1. Paragraphs are your friends. Make sure each speaker gets a new one.
2. A/Ns belong at the beginning or ending of the fic. They kill suspension of disbelief in the middle. Ditto emoticons and random song lyrics. (Who the crap is singing? Also, do you really need the full lyrics to the latest pop song in there to the point where you violate ToS for copyright? A single line or two can work beautifully, if you really want to start a song on the old inner soundtrack, and that way you're not constantly breaking it up, sprinkling the shattered bits all over your fic, making the Inner Soundtrack skip, and therefore ruining both the song and your story.)
3. "Quotation marks work like this," Warg said. "The final period is replaced with a comma inside the marks if you've got a 'said' synonym for a quote tag. If your speaker is doing something unrelated to speaking during the identifying beat, or the sentence ends with a question mark or exclamation point, (never both; that's what italics are for, and please don't make me have to quote Maskerade about multiple exclamation points,) then stick the final punctuation in there as usual." She paused to demonstrate. "Just remember Rule One and never paragraph incautiously when quoting little bald wrinkly smiling men."
4. Try not to change PoV and tense more often than necessary. Yes, seeing other characters' thoughts can be interesting and present tense makes things exciting, but swapping up too much can give your readers whiplash. Third-person PoV will cover multiple viewpoints without confusing the issue of "I," and present tense is fine if you can keep to the present... at least for the chapter, please.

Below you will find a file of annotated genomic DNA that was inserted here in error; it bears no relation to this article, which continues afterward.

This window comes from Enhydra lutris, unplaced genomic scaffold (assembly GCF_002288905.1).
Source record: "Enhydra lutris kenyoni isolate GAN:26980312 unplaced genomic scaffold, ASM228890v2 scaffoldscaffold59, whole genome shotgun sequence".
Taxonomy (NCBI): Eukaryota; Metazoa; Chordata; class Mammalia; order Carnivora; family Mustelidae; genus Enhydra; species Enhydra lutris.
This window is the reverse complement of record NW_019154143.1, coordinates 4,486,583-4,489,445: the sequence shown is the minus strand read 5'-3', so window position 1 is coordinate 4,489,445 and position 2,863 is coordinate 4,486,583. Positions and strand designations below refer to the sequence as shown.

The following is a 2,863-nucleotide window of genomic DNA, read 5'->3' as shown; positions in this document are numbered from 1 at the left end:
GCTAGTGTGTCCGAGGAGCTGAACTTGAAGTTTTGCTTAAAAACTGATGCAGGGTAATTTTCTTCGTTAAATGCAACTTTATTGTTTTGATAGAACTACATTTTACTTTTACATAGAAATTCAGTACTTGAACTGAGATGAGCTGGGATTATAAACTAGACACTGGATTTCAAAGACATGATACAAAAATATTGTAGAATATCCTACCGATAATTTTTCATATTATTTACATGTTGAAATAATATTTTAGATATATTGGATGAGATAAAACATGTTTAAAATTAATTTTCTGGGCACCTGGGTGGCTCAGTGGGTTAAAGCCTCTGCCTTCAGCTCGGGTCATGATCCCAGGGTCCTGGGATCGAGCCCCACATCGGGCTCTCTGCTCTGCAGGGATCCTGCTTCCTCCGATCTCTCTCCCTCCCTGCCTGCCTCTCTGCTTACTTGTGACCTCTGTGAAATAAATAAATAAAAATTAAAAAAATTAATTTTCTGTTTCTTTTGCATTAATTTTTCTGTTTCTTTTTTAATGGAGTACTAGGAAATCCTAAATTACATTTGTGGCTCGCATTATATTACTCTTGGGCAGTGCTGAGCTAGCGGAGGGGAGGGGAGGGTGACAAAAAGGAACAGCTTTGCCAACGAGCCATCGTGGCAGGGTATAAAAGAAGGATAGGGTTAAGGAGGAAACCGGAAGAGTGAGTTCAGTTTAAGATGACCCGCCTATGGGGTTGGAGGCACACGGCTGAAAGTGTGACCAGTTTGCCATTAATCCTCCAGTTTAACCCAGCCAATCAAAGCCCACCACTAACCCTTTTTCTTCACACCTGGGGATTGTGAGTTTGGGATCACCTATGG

5. Check your spelling, grammar, and homonyms at least twice, 'cause everyone's prone to typos. FFnet's spellcheck comes in handy, as long as you can tell the difference between "to," (directional,) "too," (also,) and "two," (the number,) "they're," (they are,) "there," (place,) and "their," (belonging to them,) "its" (possessive,) and "it's," (it is,) "you're" (you are,) and "your," (possessive,) "lose," (fail,) and "loose," (not tight,) "heal" (cure) and "heel" (the part of your foot where the pointy part of the shoe goes, or slang for an antagonist,) "throne" (what kings sit on,) and "thrown," (past tense of throw,) "rain," (precipitation,) "rein," (the lead rope on a horse, or referencing the slack in one's metaphorical leash) and "reign," (rule,) "straight" (not crooked or slang for het,) and "strait," (a narrow channel connecting more easily navigated bodies of water, literally or metaphorically, like the band,) "quite," (very,) "quiet" (silent,) and "quit," (stop,) "then" (later,) and "than," (comparative,) and other such homonyms, though it's not as of much help when it comes to preventing unintentional sentence fragments and run-ons... But hey, that's what beta-readers are for.